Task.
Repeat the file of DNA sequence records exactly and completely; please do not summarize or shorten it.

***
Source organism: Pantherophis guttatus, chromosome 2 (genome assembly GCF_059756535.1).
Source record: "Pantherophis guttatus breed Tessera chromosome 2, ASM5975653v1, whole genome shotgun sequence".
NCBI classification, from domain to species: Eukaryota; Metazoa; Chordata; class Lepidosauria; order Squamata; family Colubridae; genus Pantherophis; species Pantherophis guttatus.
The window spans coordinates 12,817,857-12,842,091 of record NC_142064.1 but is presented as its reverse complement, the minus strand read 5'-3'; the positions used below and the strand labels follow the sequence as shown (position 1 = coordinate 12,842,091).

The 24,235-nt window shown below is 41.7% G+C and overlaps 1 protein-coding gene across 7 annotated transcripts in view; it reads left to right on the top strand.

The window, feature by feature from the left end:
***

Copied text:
Source organism: Pantherophis guttatus, chromosome 2 (genome assembly GCF_059756535.1).
Source record: "Pantherophis guttatus breed Tessera chromosome 2, ASM5975653v1, whole genome shotgun sequence".
NCBI classification, from domain to species: Eukaryota; Metazoa; Chordata; class Lepidosauria; order Squamata; family Colubridae; genus Pantherophis; species Pantherophis guttatus.
The window spans coordinates 12,817,857-12,842,091 of record NC_142064.1 but is presented as its reverse complement, the minus strand read 5'-3'; the positions used below and the strand labels follow the sequence as shown (position 1 = coordinate 12,842,091).

The 24,235-nt window shown below is 41.7% G+C and overlaps 1 protein-coding gene across 7 annotated transcripts in view; it reads left to right on the top strand.

The window, feature by feature from the left end: